Lenders to rethink cladding safety forms

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The Housing Minister has confirmed that lenders will review the EWS1 form

Mortgage lenders are to ask the Secretary of State for Housing, Communities and Local Government, what recent assessment he has made of the effect of the installation of External Wall Systems (EWS) on the ability of leaseholders to sell properties fitted with flammable cladding.

In response to a question in Parliament earlier this week, Housing Minister Christopher Pincher has confirmed that mortgage lenders are to review their use of External Wall System or EWS1 forms.

The Housing Minister said the Government is aware that some lenders are requesting valuers use the EWS1 form on a wider scope of buildings than was intended and he accepted that “this may be having a negative effect on the mortgage market for such buildings”; a master[piece of understatement, given that hundreds of leaseholders around the country are finding it impossible to move or re-mortgage as a result of these forms.

However, the situation may be improving now that the Minister for Building Safety has held a roundtable with mortgage lenders, who agreed a more “nuanced approach to risk is required”. According to Christopher Pincher, they are reviewing their policies and guidance to valuers on the use of the form. If true, we hope any re-think is quickly translated into action for those flat owners who are desperate to sell their homes but whose flats have been blighted by zero valuations from mortgage lenders.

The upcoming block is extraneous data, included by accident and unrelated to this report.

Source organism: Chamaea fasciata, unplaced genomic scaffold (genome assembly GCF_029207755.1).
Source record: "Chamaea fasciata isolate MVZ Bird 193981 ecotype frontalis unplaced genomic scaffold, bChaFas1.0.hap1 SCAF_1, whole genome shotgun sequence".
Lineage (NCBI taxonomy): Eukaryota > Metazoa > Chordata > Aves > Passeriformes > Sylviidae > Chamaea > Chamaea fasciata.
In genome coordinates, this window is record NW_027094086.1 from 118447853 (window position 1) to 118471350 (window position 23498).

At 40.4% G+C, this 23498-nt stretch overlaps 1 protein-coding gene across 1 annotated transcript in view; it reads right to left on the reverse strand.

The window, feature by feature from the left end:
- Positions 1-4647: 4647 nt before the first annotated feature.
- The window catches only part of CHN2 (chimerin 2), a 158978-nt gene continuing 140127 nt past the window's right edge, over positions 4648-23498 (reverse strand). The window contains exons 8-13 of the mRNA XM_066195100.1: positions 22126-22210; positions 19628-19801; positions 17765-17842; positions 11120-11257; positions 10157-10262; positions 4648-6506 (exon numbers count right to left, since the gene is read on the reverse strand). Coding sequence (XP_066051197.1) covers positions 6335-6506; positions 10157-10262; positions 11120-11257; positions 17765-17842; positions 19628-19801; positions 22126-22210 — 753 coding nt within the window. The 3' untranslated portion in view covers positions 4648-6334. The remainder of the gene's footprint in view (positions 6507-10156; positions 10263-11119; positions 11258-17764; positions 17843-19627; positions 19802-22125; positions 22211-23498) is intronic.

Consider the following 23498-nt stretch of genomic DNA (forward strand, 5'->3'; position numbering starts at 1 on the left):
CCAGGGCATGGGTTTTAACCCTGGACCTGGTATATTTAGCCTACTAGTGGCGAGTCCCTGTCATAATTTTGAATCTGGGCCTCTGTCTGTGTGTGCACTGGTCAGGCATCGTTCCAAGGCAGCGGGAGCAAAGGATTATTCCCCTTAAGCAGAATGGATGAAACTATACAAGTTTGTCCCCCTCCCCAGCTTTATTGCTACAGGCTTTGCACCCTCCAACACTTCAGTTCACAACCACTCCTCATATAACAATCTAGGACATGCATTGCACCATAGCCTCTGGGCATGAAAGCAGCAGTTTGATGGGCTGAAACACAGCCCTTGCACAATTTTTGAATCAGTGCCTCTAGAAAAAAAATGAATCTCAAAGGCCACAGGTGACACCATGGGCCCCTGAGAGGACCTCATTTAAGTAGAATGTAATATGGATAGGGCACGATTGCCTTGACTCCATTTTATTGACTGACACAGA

Ringley Group MD Maryanne Bowring is an expert speaker on the topic of EWS1 forms and their impact on the leasehold market. She says “I have heard of a case where a mortgage valuer requested an EWS1 form on a bungalow – which seems just blatant abuse of the intended purpose. Since government guidance changed to require that ‘anything that assists a fire’ on the ‘external wall system’ needs to be addressed, and that this applies to all buildings irrespective of height, the common sense principle of means of escape certainly in lower-rise buildings seems to have been wholly overlooked”. 

We support a review of guidance and are concerned as to the blight affecting many homeowners, not only struggling to sell but to remortgage too.  

www.ringley.co.uk
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